• Top and center contact information. Similar to what you did with your cover letter, ensure you have all relevant contact information, and even the best times to contact you at those numbers, at the top of your resume, centered, and larger than the rest. It doesn’t need to take up half the page, just tick up the font size one point or so.
  • Keep it together. Lump specific aspects of who you are together throughout the resume. For example, relevant skills should all be places in their own area, where it will be easy to find for the viewer. Consider using bullet points or some other way to draw extra attention to that section. The same is true for your work history and all other information you decide to include.
  • Be humble, but confident. You may have a long list of accomplishments that you can list, but make sure you are only adding those that will actually matter. Try to keep the amount of accomplishments listed to a number that is impressive but not showy. Also list these accomplishments in the same way that you listed the rest of your information; as facts about you, not as something you are bragging about.
  • Accuracy is key. Make sure that the dates listed, and any other information that can be checked by viewers, is as accurate as possible. If you aren’t sure what dates you worked for a company, just put the years and try to get as close as possible to the month that you started. If it is too far in the past, just list the years that you worked for the company. If you can’t remember the years, it probably isn’t relevant on the resume anyways as it is too far in the past.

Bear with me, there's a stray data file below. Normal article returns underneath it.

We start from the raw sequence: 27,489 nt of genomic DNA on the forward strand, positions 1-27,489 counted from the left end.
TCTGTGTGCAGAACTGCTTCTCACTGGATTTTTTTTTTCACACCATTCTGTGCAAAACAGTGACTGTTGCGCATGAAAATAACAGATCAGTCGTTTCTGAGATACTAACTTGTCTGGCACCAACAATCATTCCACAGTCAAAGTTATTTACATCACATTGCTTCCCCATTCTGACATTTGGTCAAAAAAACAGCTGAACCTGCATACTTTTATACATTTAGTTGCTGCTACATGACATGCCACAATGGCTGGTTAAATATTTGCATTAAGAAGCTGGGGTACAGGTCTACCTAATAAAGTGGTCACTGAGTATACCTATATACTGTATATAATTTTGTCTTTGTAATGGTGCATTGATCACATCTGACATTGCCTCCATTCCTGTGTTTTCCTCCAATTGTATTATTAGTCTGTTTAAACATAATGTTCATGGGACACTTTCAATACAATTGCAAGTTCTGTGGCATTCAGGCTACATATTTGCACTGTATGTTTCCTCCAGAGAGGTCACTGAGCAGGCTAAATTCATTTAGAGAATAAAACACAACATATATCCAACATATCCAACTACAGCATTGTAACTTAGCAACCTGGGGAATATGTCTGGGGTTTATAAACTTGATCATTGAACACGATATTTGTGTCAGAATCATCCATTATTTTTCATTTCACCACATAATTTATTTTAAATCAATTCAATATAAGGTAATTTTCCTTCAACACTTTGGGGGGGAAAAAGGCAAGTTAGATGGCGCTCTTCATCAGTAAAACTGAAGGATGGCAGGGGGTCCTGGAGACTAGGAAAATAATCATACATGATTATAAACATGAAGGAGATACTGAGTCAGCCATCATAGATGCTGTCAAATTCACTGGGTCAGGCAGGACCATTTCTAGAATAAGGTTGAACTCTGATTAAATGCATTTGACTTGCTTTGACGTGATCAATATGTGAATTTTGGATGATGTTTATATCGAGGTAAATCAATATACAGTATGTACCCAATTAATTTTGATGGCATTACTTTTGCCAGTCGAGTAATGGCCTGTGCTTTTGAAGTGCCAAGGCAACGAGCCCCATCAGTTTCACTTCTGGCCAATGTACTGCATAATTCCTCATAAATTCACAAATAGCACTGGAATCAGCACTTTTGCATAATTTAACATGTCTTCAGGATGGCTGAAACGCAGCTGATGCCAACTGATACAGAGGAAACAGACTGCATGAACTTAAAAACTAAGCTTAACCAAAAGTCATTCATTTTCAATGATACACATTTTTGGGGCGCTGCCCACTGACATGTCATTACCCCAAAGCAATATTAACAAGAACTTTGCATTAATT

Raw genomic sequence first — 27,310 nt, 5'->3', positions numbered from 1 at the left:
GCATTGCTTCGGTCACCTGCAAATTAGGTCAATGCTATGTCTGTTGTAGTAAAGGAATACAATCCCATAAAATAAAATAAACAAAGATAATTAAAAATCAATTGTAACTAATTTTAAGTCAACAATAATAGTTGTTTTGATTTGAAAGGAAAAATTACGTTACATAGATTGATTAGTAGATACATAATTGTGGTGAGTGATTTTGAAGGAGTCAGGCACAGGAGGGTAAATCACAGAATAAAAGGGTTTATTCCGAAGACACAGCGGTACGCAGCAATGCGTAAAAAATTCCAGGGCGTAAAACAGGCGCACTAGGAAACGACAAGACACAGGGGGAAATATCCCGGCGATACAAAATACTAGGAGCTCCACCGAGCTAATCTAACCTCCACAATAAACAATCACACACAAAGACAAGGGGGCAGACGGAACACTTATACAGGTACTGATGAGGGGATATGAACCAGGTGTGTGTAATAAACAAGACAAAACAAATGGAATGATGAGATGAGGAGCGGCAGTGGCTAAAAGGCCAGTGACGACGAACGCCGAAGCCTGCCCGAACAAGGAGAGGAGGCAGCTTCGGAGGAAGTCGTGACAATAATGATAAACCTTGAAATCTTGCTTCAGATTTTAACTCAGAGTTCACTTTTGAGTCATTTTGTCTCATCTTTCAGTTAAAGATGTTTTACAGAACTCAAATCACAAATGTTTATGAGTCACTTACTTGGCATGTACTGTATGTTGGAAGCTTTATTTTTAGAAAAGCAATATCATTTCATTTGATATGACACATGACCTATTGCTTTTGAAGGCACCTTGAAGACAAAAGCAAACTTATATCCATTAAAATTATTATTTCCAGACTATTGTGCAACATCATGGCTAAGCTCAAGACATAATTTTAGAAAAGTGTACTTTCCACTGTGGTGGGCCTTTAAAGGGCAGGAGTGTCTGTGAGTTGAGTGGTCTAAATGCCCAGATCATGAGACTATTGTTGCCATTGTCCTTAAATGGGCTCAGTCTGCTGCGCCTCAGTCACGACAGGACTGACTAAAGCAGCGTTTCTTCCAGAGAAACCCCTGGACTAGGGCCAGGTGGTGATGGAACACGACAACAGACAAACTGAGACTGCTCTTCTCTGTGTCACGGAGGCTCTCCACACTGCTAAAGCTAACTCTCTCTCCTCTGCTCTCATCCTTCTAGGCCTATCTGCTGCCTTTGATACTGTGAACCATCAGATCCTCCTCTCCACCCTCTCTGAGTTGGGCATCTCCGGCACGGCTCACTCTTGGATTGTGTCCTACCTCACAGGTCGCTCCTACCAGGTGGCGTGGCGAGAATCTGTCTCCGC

• Add references at the end. This doesn’t need to be a focus of the resume, but should be easy enough to find for the reader. Give those you list as references the courtesy of knowing that they may get phone calls about you. Also make sure that you are listing professional references as opposed to friends or family. If you have worked with people that are now friends, ask them if you can use them as a reference and tell them to stay professional in the discussion.
  • Proofread. You knew this was coming, but you need to proofread this document even more than your cover letter. Take the time to really go over the entirety of the resume and play with the layout as you do so. A great tip for proofreading your own work is to read it backwards. That is, start at the last sentence and move to the first slowly. This will take all of what you wrote out of context and make you examine each word. Many writers will put away their work for a period of time, then revisit it. Do the same with this. If you can wait a week or two before submitting your resume, put it to the side, then come back to it again later. Finally, have others read it as well and find any faults they can.

Once your resume is done, updated for the target company, and the same is done to the cover letter, all you need to do is send it off and wait for replies. It is also in your best interest to follow up with the companies you submitted to a few days later. Give them time to contact you first, but after a few days (3 or 4) calling them simply shows initiative. If they give you an answer that is not definitive one way or the next, try again a week later. You don’t want to be overbearing, but you want to show the potential employer that you do want the job and you are willing to go the extra mile. Persistence pays off and you have nothing to lose as long as you practice patience in a business appropriate manner.